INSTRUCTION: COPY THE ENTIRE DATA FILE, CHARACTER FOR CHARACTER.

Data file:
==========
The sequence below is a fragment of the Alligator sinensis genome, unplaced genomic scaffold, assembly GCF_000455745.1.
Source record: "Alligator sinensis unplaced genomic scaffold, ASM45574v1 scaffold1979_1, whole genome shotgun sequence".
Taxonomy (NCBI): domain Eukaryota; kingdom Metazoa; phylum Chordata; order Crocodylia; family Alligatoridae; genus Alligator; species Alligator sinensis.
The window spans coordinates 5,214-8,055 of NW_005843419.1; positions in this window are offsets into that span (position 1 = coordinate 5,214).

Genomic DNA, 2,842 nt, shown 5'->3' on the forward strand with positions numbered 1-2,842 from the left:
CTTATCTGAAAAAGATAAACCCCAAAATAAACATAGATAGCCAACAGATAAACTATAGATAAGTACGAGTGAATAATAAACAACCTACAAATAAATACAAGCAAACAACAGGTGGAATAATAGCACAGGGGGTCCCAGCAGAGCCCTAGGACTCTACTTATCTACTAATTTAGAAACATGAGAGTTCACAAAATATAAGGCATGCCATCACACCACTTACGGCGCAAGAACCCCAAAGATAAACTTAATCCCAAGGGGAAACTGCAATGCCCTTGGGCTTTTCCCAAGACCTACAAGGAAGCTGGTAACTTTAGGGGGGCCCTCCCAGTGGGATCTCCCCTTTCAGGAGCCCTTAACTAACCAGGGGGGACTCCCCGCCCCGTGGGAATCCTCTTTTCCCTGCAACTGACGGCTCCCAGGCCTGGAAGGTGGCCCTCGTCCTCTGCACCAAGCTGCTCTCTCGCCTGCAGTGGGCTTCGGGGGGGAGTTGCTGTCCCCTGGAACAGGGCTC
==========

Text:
The sequence below is a fragment of the Alligator sinensis genome, unplaced genomic scaffold, assembly GCF_000455745.1.
Source record: "Alligator sinensis unplaced genomic scaffold, ASM45574v1 scaffold1979_1, whole genome shotgun sequence".
Taxonomy (NCBI): domain Eukaryota; kingdom Metazoa; phylum Chordata; order Crocodylia; family Alligatoridae; genus Alligator; species Alligator sinensis.
The window spans coordinates 5,214-8,055 of NW_005843419.1; positions in this window are offsets into that span (position 1 = coordinate 5,214).

Genomic DNA, 2,842 nt, shown 5'->3' on the forward strand with positions numbered 1-2,842 from the left:
CTTATCTGAAAAAGATAAACCCCAAAATAAACATAGATAGCCAACAGATAAACTATAGATAAGTACGAGTGAATAATAAACAACCTACAAATAAATACAAGCAAACAACAGGTGGAATAATAGCACAGGGGGTCCCAGCAGAGCCCTAGGACTCTACTTATCTACTAATTTAGAAACATGAGAGTTCACAAAATATAAGGCATGCCATCACACCACTTACGGCGCAAGAACCCCAAAGATAAACTTAATCCCAAGGGGAAACTGCAATGCCCTTGGGCTTTTCCCAAGACCTACAAGGAAGCTGGTAACTTTAGGGGGGCCCTCCCAGTGGGATCTCCCCTTTCAGGAGCCCTTAACTAACCAGGGGGGACTCCCCGCCCCGTGGGAATCCTCTTTTCCCTGCAACTGACGGCTCCCAGGCCTGGAAGGTGGCCCTCGTCCTCTGCACCAAGCTGCTCTCTCGCCTGCAGTGGGCTTCGGGGGGGAGTTGCTGTCCCCTGGAACAGGGCTC